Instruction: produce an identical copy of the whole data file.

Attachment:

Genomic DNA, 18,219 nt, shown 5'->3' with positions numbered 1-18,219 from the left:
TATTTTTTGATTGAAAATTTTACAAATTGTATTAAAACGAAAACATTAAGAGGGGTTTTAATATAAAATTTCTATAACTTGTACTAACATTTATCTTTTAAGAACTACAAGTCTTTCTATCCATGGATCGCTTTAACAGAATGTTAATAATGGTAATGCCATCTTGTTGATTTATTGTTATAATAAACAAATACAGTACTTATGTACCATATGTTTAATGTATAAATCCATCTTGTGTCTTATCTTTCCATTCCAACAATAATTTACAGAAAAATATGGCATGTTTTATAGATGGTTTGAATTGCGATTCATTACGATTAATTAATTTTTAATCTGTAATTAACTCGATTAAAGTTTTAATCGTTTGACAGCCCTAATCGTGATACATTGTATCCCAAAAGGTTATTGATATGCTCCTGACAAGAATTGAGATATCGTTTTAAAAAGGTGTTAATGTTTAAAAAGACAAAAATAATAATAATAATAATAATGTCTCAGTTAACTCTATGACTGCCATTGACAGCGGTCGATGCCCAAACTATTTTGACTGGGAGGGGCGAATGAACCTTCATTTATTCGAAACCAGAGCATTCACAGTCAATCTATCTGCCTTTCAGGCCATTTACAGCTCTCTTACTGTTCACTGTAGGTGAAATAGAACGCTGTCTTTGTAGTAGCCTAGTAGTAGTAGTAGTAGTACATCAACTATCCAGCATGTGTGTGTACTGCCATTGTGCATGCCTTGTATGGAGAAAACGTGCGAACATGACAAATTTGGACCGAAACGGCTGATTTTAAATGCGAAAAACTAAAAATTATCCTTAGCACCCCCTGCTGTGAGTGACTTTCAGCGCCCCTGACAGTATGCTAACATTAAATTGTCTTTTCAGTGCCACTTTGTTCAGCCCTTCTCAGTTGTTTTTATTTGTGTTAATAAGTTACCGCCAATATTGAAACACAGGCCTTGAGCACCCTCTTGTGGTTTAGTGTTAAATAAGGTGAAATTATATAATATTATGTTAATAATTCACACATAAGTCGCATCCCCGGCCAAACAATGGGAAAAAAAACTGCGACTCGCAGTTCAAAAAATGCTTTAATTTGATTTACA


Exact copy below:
Genomic DNA, 18,219 nt, shown 5'->3' with positions numbered 1-18,219 from the left:
TATTTTTTGATTGAAAATTTTACAAATTGTATTAAAACGAAAACATTAAGAGGGGTTTTAATATAAAATTTCTATAACTTGTACTAACATTTATCTTTTAAGAACTACAAGTCTTTCTATCCATGGATCGCTTTAACAGAATGTTAATAATGGTAATGCCATCTTGTTGATTTATTGTTATAATAAACAAATACAGTACTTATGTACCATATGTTTAATGTATAAATCCATCTTGTGTCTTATCTTTCCATTCCAACAATAATTTACAGAAAAATATGGCATGTTTTATAGATGGTTTGAATTGCGATTCATTACGATTAATTAATTTTTAATCTGTAATTAACTCGATTAAAGTTTTAATCGTTTGACAGCCCTAATCGTGATACATTGTATCCCAAAAGGTTATTGATATGCTCCTGACAAGAATTGAGATATCGTTTTAAAAAGGTGTTAATGTTTAAAAAGACAAAAATAATAATAATAATAATAATGTCTCAGTTAACTCTATGACTGCCATTGACAGCGGTCGATGCCCAAACTATTTTGACTGGGAGGGGCGAATGAACCTTCATTTATTCGAAACCAGAGCATTCACAGTCAATCTATCTGCCTTTCAGGCCATTTACAGCTCTCTTACTGTTCACTGTAGGTGAAATAGAACGCTGTCTTTGTAGTAGCCTAGTAGTAGTAGTAGTAGTACATCAACTATCCAGCATGTGTGTGTACTGCCATTGTGCATGCCTTGTATGGAGAAAACGTGCGAACATGACAAATTTGGACCGAAACGGCTGATTTTAAATGCGAAAAACTAAAAATTATCCTTAGCACCCCCTGCTGTGAGTGACTTTCAGCGCCCCTGACAGTATGCTAACATTAAATTGTCTTTTCAGTGCCACTTTGTTCAGCCCTTCTCAGTTGTTTTTATTTGTGTTAATAAGTTACCGCCAATATTGAAACACAGGCCTTGAGCACCCTCTTGTGGTTTAGTGTTAAATAAGGTGAAATTATATAATATTATGTTAATAATTCACACATAAGTCGCATCCCCGGCCAAACAATGGGAAAAAAAACTGCGACTCGCAGTTCAAAAAATGCTTTAATTTGATTTACA